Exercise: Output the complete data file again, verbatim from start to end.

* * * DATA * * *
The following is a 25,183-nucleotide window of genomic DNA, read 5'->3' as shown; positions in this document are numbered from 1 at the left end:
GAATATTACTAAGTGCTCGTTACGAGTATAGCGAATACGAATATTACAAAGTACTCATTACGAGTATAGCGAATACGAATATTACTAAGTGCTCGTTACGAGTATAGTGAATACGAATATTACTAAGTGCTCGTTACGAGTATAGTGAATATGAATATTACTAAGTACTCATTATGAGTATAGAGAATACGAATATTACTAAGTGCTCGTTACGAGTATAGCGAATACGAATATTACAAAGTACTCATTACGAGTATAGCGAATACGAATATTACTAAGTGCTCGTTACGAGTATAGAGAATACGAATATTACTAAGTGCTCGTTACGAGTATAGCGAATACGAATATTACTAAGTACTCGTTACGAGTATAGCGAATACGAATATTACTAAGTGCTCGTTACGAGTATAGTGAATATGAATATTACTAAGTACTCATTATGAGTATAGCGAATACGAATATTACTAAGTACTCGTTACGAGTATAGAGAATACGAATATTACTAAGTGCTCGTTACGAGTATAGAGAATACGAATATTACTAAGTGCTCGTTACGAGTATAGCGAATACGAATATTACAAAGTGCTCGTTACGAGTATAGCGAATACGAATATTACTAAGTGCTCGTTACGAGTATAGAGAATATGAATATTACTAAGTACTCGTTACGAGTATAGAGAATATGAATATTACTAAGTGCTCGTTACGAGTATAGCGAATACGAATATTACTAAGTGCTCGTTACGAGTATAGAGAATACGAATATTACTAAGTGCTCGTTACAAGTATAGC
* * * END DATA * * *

The following is a 25,183-nucleotide window of genomic DNA, read 5'->3' as shown; positions in this document are numbered from 1 at the left end:
GAATATTACTAAGTGCTCGTTACGAGTATAGCGAATACGAATATTACAAAGTACTCATTACGAGTATAGCGAATACGAATATTACTAAGTGCTCGTTACGAGTATAGTGAATACGAATATTACTAAGTGCTCGTTACGAGTATAGTGAATATGAATATTACTAAGTACTCATTATGAGTATAGAGAATACGAATATTACTAAGTGCTCGTTACGAGTATAGCGAATACGAATATTACAAAGTACTCATTACGAGTATAGCGAATACGAATATTACTAAGTGCTCGTTACGAGTATAGAGAATACGAATATTACTAAGTGCTCGTTACGAGTATAGCGAATACGAATATTACTAAGTACTCGTTACGAGTATAGCGAATACGAATATTACTAAGTGCTCGTTACGAGTATAGTGAATATGAATATTACTAAGTACTCATTATGAGTATAGCGAATACGAATATTACTAAGTACTCGTTACGAGTATAGAGAATACGAATATTACTAAGTGCTCGTTACGAGTATAGAGAATACGAATATTACTAAGTGCTCGTTACGAGTATAGCGAATACGAATATTACAAAGTGCTCGTTACGAGTATAGCGAATACGAATATTACTAAGTGCTCGTTACGAGTATAGAGAATATGAATATTACTAAGTACTCGTTACGAGTATAGAGAATATGAATATTACTAAGTGCTCGTTACGAGTATAGCGAATACGAATATTACTAAGTGCTCGTTACGAGTATAGAGAATACGAATATTACTAAGTGCTCGTTACAAGTATAGC